Someone else understands! Yeah, a legal copyright filing is just a registration. If you can prove your creation predates the infringement--say, with a YouTube upload that long predates the infringing game--you have a solid case to defend your copyright.

senordesol:
I can't go with you on this one Jim, seems like Fair Use to me...I mean according to the suit, the fact that you just showed gameplay footage from your video might constitute a copyright infringement (and I think we all disagree on that).

Unless they're using Keyboard Cat and NyanCat for parody, criticism, comment, news reporting, teaching, scholarship or research, Fair Use isn't applicable here.

senordesol:
I can't go with you on this one Jim, seems like Fair Use to me...I mean according to the suit, the fact that you just showed gameplay footage from your video might constitute a copyright infringement (and I think we all disagree on that).

Unless they're using Keyboard Cat and NyanCat for parody, criticism, comment, news reporting, teaching, scholarship or research, Fair Use isn't applicable here.

(Er, whoops, accidental double post. Sorry about that.)

i suppose, while i still don't particularly like the conditions of this lawsuit...Jim makes me think this is a necessary thing in the long battle for eventual copyright reform so bullshit like this is more reasonable/fair for the internet age.

After all if the big companies can get screwed buy the fucked-up way US copyright law works there may be a push for reform sooner rather than later. It will be an interesting few years anyway since I believe Micky mouse is approaching the copyright line where he will go public domain...meaning Disney will throw its weight (again) to have yet another extension on him because there's no fucking way they will give up Mickey without a fight, making copyright yet more unreasonable.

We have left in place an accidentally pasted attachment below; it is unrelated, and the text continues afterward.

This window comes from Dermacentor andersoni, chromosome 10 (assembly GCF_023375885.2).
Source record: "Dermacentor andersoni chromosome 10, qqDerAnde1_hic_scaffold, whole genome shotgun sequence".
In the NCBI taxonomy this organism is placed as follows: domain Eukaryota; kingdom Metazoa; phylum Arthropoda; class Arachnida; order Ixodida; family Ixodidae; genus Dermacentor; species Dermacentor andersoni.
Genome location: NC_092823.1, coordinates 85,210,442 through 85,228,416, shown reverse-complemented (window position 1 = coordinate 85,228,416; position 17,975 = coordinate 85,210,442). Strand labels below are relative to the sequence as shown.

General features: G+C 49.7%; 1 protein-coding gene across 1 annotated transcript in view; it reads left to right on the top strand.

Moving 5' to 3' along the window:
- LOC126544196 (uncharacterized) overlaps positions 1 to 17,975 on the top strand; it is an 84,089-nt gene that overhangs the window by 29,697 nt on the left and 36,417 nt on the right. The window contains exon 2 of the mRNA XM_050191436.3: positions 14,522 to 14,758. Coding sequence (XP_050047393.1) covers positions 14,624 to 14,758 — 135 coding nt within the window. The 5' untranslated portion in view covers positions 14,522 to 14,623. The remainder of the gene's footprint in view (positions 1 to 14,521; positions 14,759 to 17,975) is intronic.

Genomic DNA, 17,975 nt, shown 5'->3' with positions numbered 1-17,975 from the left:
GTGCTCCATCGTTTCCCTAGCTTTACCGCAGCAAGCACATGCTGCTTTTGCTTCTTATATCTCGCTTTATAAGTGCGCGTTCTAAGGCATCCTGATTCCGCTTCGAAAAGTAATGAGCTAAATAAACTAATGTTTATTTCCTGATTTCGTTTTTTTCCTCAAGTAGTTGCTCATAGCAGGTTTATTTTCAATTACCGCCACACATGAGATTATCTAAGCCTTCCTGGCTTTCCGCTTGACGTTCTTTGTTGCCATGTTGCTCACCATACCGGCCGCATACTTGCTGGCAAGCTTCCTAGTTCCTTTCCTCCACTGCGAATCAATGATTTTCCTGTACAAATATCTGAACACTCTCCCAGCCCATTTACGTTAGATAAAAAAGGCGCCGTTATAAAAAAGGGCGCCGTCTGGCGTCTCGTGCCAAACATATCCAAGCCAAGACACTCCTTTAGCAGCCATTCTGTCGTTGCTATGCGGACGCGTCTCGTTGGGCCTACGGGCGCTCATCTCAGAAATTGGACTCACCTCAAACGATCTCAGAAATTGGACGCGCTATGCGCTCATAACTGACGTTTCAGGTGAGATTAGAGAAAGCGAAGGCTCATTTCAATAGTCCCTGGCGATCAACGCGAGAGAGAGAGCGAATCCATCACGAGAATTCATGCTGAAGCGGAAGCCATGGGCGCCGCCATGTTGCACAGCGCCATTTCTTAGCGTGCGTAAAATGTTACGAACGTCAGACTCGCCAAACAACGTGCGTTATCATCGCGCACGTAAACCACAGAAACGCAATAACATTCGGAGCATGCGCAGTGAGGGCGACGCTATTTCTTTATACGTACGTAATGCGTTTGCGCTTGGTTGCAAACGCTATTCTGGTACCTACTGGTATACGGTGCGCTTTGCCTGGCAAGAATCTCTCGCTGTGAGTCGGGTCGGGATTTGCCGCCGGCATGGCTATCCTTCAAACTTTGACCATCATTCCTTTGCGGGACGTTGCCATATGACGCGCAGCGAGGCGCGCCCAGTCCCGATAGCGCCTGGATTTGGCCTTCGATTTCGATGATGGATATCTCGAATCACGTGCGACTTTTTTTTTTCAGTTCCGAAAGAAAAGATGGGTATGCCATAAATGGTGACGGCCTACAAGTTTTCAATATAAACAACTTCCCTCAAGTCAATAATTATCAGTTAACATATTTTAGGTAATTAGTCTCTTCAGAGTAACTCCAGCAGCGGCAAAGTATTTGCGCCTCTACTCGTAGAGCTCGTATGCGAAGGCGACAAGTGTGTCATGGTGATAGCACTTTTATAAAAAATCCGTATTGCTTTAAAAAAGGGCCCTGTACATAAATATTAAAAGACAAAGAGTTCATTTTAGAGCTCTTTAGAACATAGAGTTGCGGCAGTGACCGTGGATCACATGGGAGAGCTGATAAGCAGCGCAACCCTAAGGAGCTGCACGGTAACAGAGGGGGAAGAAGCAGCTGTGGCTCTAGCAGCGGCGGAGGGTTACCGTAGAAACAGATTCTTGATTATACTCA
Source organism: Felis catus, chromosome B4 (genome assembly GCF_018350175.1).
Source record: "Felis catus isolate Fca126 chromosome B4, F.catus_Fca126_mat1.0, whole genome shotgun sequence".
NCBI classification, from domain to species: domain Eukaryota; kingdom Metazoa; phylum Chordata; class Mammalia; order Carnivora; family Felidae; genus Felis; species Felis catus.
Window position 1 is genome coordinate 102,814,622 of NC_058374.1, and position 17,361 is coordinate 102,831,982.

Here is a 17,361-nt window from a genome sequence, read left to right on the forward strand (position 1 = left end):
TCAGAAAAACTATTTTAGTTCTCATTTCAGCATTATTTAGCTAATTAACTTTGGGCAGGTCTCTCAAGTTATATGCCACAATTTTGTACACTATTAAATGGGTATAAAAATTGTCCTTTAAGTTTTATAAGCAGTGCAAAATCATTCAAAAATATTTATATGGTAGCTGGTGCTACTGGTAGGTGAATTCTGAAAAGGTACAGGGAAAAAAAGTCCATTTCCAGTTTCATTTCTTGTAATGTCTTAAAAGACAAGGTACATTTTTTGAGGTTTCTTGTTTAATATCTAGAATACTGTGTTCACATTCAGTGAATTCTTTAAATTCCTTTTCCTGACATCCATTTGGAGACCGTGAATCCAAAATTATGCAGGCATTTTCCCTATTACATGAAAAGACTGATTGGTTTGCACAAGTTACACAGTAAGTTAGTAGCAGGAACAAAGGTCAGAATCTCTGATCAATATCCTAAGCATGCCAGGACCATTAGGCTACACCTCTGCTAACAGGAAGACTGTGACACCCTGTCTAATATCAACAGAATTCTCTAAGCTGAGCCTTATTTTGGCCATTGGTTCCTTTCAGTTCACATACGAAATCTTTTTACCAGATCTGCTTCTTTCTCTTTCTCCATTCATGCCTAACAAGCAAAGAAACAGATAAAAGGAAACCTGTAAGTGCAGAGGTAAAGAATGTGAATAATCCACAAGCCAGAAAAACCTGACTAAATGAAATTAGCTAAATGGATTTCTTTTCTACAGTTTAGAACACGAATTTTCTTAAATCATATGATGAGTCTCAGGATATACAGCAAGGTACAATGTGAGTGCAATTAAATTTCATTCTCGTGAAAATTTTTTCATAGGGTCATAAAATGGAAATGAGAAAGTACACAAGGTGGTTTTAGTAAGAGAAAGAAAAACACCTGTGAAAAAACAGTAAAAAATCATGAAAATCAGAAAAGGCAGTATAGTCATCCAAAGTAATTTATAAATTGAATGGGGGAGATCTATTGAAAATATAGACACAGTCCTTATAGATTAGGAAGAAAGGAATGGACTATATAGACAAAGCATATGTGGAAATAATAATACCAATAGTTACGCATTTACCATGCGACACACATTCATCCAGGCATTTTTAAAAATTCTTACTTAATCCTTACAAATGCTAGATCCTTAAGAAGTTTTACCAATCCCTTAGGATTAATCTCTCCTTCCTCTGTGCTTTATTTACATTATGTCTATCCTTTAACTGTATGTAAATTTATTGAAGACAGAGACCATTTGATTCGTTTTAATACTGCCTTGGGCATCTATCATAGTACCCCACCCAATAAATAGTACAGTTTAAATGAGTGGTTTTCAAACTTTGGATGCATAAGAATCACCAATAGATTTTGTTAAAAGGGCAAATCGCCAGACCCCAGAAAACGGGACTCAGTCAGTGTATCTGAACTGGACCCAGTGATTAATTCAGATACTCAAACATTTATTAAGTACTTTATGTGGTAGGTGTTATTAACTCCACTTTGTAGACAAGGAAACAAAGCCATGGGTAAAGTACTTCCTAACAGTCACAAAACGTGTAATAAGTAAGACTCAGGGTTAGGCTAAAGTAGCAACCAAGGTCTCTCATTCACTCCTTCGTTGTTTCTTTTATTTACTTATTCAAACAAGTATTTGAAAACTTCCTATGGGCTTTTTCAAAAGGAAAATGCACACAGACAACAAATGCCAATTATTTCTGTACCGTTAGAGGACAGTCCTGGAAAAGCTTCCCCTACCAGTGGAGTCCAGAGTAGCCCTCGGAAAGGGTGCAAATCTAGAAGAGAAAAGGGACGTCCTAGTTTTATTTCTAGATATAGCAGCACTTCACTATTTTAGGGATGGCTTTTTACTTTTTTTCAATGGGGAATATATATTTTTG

I suppose my thought regarding this case regarding "should" not the material facts...should people really 'own' memes like this? I mean the only reason they would become memes in the first place is because people take em and share them around with each other. Would that mean that any variation of the it like Nyan-TARDIS or whatever should be taken down?

I don't agree with you, and don't see the point of this rant...
You act like this was a singular case and it is justified because "its a big company", but easter eggs and references are common in this industry, and only because WB is being sued now, its legitimate?

For example:
- Guacamelee was released recently and had dozens (if not hundreds) of references to sites, memes, other games and public domain jokes, some of them for famously unfriendly companies in terms of sharing their IPs (like Nintendo).. but I don't think they contacted any of the copyrighted material owners, so they are liable to be sued.
- Borderlands and (especially) Borderlands 2 had a lot of the writing being derivative of memes, internet jokes or catchphrases from TV shows (like having a character spew "cool story, bro" every few seconds), so that should make Gearbox and its writers huge targets for lawsuits. They even included the dancing alien from spaceballs (itself a reference to, gasp, WB's Michigan Frog) in Colonial Marines, so Mel Brooks should sue them.